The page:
“Facebook can go into the Agari console and see charts and graphs of all the activity going on in their e-mail channel (on their domains and third-party solutions) and see when an attack is going on in a bar chart of spam hitting Yahoo,” for instance, Daniel Raskin, vice president of marketing for Agari, explained to CNET. “They receive a real-time alert and they can construct a policy to push out to carriers (that says) when you see this thing happening don’t deliver it, reject it.”

Agari, which had been operating in stealth mode for the past couple of years, protects 50 percent of U.S. consumer e-mail traffic and more than one billion individual mailboxes. During its stealth phase, it rejected more than one billion messages across its email partners. Agari believes that by having end-to-end visibility over most messages it can rapidly react and stop phishing campaigns in their tracks.

Teamp0ison Hacks United Nations, Leaks over 1000 Email IDs and Passwords

Team Poison is a notorious hacker collective, which has managed to survive without being part of Anonymous. We have seen Team Poison in action earlier, when they engaged LulzSec and  exposed many of their members  back in June. A few days ago, Team Poison joined hands with Anonymous on #opRobinHood, which protests against banks. However, what they have done lately does not fall under the premise of any ongoing operations directly.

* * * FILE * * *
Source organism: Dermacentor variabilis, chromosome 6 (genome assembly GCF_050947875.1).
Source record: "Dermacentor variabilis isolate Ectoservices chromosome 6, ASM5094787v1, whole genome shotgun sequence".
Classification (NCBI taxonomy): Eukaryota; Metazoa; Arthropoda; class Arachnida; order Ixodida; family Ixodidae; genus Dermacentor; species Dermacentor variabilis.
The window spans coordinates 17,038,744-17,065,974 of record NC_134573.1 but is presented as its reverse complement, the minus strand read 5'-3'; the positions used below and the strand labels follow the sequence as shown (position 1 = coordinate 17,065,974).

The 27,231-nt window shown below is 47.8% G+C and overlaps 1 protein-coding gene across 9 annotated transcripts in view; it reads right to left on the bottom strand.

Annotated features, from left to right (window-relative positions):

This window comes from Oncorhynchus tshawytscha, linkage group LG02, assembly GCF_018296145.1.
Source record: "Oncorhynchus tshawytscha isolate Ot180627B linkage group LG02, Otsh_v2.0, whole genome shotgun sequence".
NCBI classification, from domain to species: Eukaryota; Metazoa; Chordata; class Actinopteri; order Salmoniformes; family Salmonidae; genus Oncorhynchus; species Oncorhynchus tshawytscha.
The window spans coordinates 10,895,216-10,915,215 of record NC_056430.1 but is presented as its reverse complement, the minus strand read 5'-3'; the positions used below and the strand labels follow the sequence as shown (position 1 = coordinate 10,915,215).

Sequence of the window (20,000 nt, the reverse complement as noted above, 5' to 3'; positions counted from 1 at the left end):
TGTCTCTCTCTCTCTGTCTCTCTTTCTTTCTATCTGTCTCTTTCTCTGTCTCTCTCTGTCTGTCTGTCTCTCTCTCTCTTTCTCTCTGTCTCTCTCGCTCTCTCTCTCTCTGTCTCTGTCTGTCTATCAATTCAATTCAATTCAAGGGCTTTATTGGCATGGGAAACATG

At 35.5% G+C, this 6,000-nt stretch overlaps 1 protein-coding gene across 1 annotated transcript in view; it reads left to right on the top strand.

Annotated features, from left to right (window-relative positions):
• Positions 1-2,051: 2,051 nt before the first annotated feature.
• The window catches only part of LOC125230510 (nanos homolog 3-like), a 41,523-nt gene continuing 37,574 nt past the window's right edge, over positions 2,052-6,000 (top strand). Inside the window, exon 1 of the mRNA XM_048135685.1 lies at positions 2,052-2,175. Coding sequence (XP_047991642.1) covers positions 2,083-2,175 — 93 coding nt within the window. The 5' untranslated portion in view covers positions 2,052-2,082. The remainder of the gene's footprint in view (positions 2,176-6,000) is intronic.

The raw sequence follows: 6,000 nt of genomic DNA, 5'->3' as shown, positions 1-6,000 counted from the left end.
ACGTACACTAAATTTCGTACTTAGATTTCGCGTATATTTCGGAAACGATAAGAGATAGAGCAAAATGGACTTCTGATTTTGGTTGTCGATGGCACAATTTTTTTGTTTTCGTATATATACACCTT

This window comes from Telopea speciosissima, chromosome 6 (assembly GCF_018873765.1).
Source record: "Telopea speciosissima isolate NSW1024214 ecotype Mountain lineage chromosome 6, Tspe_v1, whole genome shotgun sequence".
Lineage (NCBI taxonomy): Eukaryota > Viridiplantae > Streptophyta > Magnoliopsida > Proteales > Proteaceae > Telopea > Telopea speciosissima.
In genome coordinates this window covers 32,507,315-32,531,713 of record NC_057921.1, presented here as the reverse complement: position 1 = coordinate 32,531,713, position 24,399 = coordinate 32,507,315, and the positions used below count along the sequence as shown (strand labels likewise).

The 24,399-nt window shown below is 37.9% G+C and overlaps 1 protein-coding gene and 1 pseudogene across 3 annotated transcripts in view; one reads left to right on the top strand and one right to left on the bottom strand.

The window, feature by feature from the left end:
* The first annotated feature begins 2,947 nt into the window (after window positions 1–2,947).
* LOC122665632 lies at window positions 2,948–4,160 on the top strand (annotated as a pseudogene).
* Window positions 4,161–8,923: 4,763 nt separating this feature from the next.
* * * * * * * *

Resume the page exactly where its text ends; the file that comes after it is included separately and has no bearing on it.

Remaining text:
Team Poison has hacked the website of the  United Nations Development Programme, Organization for Economic Co-operation and Development, UNICEF, World Health Organization,  and has leaked an enormous list of usernames, emails and passwords. The idea behind this leak was to protest against the fact that

the bureaucratic head of NATO used to legitimise the Barbarism of Capitalist elite.

Anonymous has had many failed claims recently because of half-hearted support. However, with Team Poison, they have managed to hack into a huge list of login credentials, many of which are admin accounts.

The UN is a worldwide organization, and this hack proves just how vulnerable it is. The collectives participating in this hack have exclaimed at the lack of security at these UN departments with,

United Nations, why didn’t you expect us?

The list of passwords found in the Pastebin document shows some user accounts with common passwords like “12345” and “password”. Some even used their own username as the password, and there were a few user accounts with the same email ID, username and password. Moreover, a vast majority of users had no password at all. Clearly, security has been the least of their concerns.

Hacker From Nepal Releases Huge List of Facebook Login Credentials

A hacker from Nepal, who goes by the name of Cru3l Int3ntion,  has released a huge list of Facebook usernames and passwords. This comes a few days after Facebook was hacked, and Facebook users found pornographic content on their wall posts. The hack is not motivated by any reason, and the hacker in question (Cru3l Int3ntion) does not seem to be affiliated with any international hacker collective. He claims responsibility for this hack, and has not tagged it under any Anonymous operation.


Cru3l Int3ntion has leaked login details for over 2500 Facebook accounts. The total list is 500 KB in size. Most of the hacked accounts have been locked due to repeated login attempts from multiple locations. This is Facebook’s preventive measure against hacks.  The method used in this hack is unknown.